• Uber, blind riders reach settlement over service animals

    Updated: 13 hr ago

    SAN FRANCISCO (AP) — Uber and advocates for the blind have reached a lawsuit settlement in which the ride-hailing company agrees to require that existing and new drivers confirm they understand their legal obligations to transport riders with guide dogs or other service animals, an advocacy group announced Saturday. The National Federation of the Blind said Saturday that Uber will also remove a driver from the platform after a single complaint if it determines the driver knowingly denied a person with a disability a ride because the person was traveling with a service animal. The settlement resolves a lawsuit filed in 2014 in federal court that alleges Uber discriminates against passengers with service dogs.

  • The Latest: Berkshire investors reject climate change report

    Updated: 13 hr ago

    OMAHA, Neb. (AP) — The Latest on Berkshire Hathaway's annual shareholders meeting, where tens of thousands of people have listened to CEO Warren Buffett and Vice Chairman Charlie Munger talk business for several hours (all times local): 4:15 p.m. Berkshire Hathaway shareholders have overwhelmingly rejected a resolution calling for the company to write a report about the risks climate change creates for its insurance companies. CEO Warren Buffett says he agrees that dealing with climate change is important for society, but he doesn't think climate change creates serious risks for Berkshire's insurance businesses.

  • Pipelines drained; feds investigating cause of explosion

    Updated: 16 hr ago

    GREENSBURG, Pa. (AP) — Natural gas pipelines were being drained Saturday as authorities try to determine the cause of an explosion in western Pennsylvania that destroyed one home, damaged at least three others and burned a fleeing homeowner. Officials in Westmoreland County said the 30-inch Texas Eastern transmission line burst open around 8:15 a.m. Friday in Salem Township, shooting flames into the sky. Spectra Energy said in a statement Saturday that it is cooperating with an investigation by the federal Pipeline and Hazardous Materials Safety Administration and taking steps to reduce harmful effects on the environment.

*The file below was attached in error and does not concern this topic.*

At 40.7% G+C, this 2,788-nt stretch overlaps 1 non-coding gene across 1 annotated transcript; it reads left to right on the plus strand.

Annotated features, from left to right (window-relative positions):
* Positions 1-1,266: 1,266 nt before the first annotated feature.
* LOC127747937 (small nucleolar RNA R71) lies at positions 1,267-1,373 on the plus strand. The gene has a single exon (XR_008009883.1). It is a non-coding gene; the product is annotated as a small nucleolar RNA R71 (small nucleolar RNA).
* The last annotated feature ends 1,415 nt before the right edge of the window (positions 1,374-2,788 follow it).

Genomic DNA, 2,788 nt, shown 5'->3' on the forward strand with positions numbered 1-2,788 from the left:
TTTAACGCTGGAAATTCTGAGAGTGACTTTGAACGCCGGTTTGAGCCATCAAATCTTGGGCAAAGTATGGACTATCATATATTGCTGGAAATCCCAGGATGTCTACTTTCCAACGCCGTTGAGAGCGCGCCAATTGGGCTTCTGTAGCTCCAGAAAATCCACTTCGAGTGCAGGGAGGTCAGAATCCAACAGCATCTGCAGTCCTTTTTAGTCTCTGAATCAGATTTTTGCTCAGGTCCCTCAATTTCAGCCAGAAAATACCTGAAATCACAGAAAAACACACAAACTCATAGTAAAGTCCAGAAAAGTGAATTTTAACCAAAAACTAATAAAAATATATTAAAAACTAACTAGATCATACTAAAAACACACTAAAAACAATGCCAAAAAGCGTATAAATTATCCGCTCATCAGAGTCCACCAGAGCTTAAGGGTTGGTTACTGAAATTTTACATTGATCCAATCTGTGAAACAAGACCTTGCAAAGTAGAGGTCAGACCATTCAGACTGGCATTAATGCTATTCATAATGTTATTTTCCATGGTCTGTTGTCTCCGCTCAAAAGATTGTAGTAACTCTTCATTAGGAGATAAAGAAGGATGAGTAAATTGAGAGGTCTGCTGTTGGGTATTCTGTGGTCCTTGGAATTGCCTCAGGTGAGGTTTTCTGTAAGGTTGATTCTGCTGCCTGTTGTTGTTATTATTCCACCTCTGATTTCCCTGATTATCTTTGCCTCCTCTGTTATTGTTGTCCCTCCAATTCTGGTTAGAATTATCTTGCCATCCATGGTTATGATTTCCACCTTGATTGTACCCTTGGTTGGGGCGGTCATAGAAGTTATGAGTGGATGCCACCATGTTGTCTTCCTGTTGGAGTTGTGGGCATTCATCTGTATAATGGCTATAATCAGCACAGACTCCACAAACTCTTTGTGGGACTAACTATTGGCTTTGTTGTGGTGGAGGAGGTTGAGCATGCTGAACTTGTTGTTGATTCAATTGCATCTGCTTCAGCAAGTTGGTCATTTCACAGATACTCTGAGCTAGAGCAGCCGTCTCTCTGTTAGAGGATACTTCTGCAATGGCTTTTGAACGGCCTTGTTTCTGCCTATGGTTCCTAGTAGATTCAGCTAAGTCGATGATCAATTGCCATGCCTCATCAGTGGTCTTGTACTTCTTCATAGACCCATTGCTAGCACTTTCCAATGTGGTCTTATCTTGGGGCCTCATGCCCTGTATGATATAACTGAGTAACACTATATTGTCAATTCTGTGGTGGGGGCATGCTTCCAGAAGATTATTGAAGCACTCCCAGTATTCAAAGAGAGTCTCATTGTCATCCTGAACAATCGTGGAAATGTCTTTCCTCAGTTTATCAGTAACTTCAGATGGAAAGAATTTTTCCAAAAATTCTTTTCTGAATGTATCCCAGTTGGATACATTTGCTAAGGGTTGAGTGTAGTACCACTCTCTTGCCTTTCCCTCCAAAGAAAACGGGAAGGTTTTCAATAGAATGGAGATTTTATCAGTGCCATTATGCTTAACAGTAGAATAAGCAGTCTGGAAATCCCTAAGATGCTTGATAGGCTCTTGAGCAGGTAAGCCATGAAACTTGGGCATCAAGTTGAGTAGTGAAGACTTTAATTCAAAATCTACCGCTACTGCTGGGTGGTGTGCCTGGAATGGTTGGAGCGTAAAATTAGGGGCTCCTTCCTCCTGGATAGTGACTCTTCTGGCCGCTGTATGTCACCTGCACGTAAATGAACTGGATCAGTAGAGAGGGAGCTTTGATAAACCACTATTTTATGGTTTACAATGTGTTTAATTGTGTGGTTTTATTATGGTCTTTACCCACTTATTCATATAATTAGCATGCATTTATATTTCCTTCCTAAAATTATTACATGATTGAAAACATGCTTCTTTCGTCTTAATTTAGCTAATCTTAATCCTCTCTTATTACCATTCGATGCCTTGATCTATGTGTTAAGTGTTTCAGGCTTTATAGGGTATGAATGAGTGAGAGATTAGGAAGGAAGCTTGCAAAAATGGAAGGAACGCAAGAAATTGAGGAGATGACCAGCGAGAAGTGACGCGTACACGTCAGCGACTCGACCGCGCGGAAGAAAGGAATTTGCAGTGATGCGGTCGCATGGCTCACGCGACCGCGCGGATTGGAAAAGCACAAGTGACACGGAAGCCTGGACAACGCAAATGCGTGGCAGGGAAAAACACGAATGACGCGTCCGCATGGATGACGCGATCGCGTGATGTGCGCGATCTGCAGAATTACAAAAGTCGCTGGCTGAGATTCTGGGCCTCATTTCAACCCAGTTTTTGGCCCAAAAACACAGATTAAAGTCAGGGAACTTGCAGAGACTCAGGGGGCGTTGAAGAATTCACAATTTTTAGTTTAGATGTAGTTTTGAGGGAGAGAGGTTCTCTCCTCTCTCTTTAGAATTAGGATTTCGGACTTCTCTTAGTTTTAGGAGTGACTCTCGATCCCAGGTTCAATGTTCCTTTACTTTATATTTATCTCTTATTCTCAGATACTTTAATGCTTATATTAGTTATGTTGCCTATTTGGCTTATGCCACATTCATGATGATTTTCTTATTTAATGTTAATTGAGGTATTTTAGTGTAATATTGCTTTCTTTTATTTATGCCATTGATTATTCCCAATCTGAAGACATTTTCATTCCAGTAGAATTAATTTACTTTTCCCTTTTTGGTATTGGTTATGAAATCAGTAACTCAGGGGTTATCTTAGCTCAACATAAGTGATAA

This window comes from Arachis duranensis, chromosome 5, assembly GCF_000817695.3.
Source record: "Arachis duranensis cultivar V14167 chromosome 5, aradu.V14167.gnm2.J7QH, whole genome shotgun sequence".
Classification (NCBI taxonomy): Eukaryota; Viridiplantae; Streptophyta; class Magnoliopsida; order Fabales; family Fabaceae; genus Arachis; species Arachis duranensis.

• Berkshire Hathaway's 1Q profit up 8 percent on paper gain

    Updated: 19 hr ago

    OMAHA, Neb. (AP) — Berkshire Hathaway's first-quarter profit grew 8 percent largely because of the way it had to account for its Duracell acquisition on paper, but profits fell at its BNSF railroad and at its insurance units. CEO Warren Buffett offered a preview of the first-quarter results at the company's annual meeting Saturday although Berkshire won't release its full report until next Friday. Berkshire earned $5.589 billion, or about $3,400.89 per Class A share. That's up from $5.16 billion, or $3,143 per Class A share, last year. During the first quarter, Berkshire traded roughly $3.8 billion worth of Procter & Gamble stock for Duracell and about $1.7 billion cash. That boosted the paper value of Berkshire's inv

  • LA rooftop solar array could power 5,000 homes

    Updated: 21 hr ago

    LOS ANGELES (AP) — A Los Angeles developer wants to build one of the nation's largest rooftop solar arrays, supplying enough electricity for 5,000 homes. The Los Angeles Times (http://lat.ms/1SEt20M ) says the plans announced Friday call for installing solar panels on 2 million square feet of space on Westmont Drive buildings. The system will provide 16.4 megawatts of power for the Department of Water and Power's energy grid. The developer, PermaCity, expects to complete the work by year's end.